It’s hard to believe but Carrie Underwood has only been around for ten years.  It was ten years ago that she won American Idol.  Ten years ago since she won the hearts of millions.

She’s been killing it for ten years.  “Storyteller” is Underwood’s fifth studio album and with it becomes the lofty expectation of being just as valuable to the discography as her previous four.

The beauty of every Carrie Underwood album is the emotional versatility she displays so effortlessly.  If it’s a story about love, pain, loss, revenge – it doesn’t matter – she puts in the same pure emotion into every word on every track.  This is why her music has so easily crossed over from country to mainstream – while still being true to her country roots.


On “Church Bells” Carrie is able to revive the same kind of feeling she dished out on her 2012 single “Two Black Cadillacs,” and here she tells a story of a woman who is abused by her wealthy husband.  Carrie is able to pull off “murder” and make it sound cold and at the same time beautiful:  “Jenny slipped something in his Tennessee whiskey/No law man was ever gonna find/And how he died is still a mystery/But he hit a woman for the very last time.”

“Renegade Runaway” is the kind of song that can boost the confidence of the most timid girl you know.  The song depicts a girl, who is a heart-breaker and bad news all around – but it doesn’t stop her from being desired and chased wherever she goes.  The drums roll at a fierce pace during the chorus and Carrie matches it’s intensity with a little bit of a growl in her voice.


Underwood plays the role of a girl in a relationship with someone who rather be with someone else in “Chaser.”  The bridge to the song is weak, but the chorus is strong enough that you’ll ignore those ten seconds so the song gets to it’s strong finish.  “Clock Don’t Stop” isn’t anything new musically or topically (a couple gets into an argument or something. . .) but the great thing about this song is something most people won’t recognize as pure vocal greatness.

In the first line of the chorus she says “The clock don’t sto – ah – ah, op ticking away,”  and it’s right there in the obvious stutter in the word “stop” where she effortlessly performs a pitch change that’s at a level of difficulty most singers could not handle.

“Choctaw County Affair” has a nice bass kick to it, but it’s a typical country stadium song that goes nowhere.  Another song that goes nowhere is “Heartbeat.”  It just isn’t interesting structurally and gets lost in itself.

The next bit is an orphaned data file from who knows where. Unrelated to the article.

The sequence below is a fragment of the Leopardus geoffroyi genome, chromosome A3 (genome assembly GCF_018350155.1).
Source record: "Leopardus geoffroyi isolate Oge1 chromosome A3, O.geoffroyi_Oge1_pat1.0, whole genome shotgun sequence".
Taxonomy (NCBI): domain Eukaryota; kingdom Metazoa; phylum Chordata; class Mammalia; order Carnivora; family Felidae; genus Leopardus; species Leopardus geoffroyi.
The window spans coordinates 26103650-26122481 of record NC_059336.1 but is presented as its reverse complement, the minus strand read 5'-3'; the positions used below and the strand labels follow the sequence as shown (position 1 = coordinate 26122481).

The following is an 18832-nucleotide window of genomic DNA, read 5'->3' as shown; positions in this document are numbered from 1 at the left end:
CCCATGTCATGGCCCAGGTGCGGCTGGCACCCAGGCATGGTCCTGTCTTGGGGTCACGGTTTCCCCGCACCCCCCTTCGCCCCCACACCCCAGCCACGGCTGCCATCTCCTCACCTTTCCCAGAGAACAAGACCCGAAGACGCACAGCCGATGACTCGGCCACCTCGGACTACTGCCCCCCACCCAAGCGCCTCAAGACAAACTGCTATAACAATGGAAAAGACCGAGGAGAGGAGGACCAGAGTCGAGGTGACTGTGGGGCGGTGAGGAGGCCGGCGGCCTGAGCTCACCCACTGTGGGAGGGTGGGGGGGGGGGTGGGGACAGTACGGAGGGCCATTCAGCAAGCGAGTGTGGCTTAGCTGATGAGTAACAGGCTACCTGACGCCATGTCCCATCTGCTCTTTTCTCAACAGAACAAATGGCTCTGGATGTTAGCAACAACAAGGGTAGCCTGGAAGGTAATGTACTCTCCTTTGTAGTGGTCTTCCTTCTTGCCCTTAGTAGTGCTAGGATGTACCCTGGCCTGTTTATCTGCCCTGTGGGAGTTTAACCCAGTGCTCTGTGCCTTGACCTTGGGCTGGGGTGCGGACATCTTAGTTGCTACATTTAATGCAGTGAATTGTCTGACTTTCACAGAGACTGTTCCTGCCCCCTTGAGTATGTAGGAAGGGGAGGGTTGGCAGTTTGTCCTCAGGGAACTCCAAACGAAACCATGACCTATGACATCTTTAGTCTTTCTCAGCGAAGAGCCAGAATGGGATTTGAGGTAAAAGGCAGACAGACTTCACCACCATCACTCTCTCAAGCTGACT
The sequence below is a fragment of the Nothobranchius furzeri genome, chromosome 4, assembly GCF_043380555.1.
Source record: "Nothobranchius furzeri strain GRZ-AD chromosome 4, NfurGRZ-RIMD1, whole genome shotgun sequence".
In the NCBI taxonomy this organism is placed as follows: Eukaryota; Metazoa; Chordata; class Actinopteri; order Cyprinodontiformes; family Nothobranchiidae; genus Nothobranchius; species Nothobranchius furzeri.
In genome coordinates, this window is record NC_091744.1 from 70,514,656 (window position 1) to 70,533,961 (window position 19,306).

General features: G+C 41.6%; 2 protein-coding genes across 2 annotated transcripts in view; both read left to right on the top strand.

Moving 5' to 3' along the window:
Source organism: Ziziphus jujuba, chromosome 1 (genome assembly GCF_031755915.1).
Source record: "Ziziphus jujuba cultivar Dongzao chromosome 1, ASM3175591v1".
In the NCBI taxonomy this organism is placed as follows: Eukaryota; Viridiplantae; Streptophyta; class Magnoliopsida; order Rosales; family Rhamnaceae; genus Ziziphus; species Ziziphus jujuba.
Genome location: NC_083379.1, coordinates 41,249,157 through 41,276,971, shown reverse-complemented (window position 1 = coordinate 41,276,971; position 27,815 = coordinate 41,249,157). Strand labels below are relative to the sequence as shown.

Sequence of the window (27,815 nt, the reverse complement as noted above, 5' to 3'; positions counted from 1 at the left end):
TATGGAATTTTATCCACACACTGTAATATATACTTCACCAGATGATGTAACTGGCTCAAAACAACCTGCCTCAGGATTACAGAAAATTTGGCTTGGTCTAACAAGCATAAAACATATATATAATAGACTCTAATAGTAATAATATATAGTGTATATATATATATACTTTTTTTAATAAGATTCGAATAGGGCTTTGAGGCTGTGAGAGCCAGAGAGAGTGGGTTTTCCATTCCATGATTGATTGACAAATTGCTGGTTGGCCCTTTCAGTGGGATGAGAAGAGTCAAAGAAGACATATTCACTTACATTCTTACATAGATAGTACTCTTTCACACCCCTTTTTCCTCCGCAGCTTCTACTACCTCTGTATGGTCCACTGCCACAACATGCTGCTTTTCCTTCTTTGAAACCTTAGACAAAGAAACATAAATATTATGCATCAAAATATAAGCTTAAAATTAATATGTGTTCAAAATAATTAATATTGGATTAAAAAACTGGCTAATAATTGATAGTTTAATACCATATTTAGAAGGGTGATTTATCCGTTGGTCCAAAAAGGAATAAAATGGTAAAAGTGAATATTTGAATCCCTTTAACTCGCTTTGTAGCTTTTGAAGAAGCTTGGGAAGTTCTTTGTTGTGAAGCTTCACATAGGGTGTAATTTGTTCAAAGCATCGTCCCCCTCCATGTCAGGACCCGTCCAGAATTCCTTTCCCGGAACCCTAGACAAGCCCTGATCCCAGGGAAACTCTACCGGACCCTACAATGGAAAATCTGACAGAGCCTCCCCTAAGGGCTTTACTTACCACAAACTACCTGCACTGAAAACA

Better production would’ve helped, because it is actually beautifully written with lyrics like : “And tonight I wanna drive so far we’ll only find static on the radio/And we can’t see those city lights and I love the way you look in a firefly glow/Saying everything without making a sound, a cricket choir in the background, underneath a harvest moon/Standing on your shoes in my bare feet, dancing to the rhythm of your heartbeat.” 

It will be great to see if “Relapse” becomes released as a single because there is so much depth to this song.  From the back ground vocals, the drum rolls in the pre-chorus and the theatrical feel to Carrie’s voice makes this track one of the album’s stand outs.

Carrie compares an alcoholic’s issues with drinking to going back to a lover that is no good to her : “I don’t have to have you/I don’t need to need you/Just a high that I’m chasing/Don’t think I’m coming back/
It’s just a relapse.”


Another track that stands out (easily) is the emotionally driven “The Girl You Think I Am.”  It’s a ballad focused on the father-daughter relationship.  This is perfect for weddings, when it’s time for the bride to dance with her father and everyone looks on holding their chest and holding back tears of joy.

It’s that real.

Carrie has a talent of holding notes for the perfect amount of time and has always worn her heart on her sleeve.  Her vulnerability sells her, just as much as her voice does: “You think I’m strong, you think I’m fearless/Even when I’m, I’m at my weakest/You always see the best in me when I can’t/I wanna be the girl you think I am.”

There is no doubt that Carrie Underwood’s voice is one of America’s greatest natural resources.  The songs that aren’t that exciting on this record would probably sound amazing for other artists, but Carrie’s bar is raised because of who she is.

Also, there is not one true power-ballad on “Storyteller” which is disappointing  and there are times when it seems as if she’s “holding back” when she can just let it rip.  Regardless, there is nothing she can’t sing and there isn’t an emotion she can’t make you feel. Consistency, has been her key for the last ten years.

Rating 7 out 10

G.W. Gras

twitter @GeeSteelio

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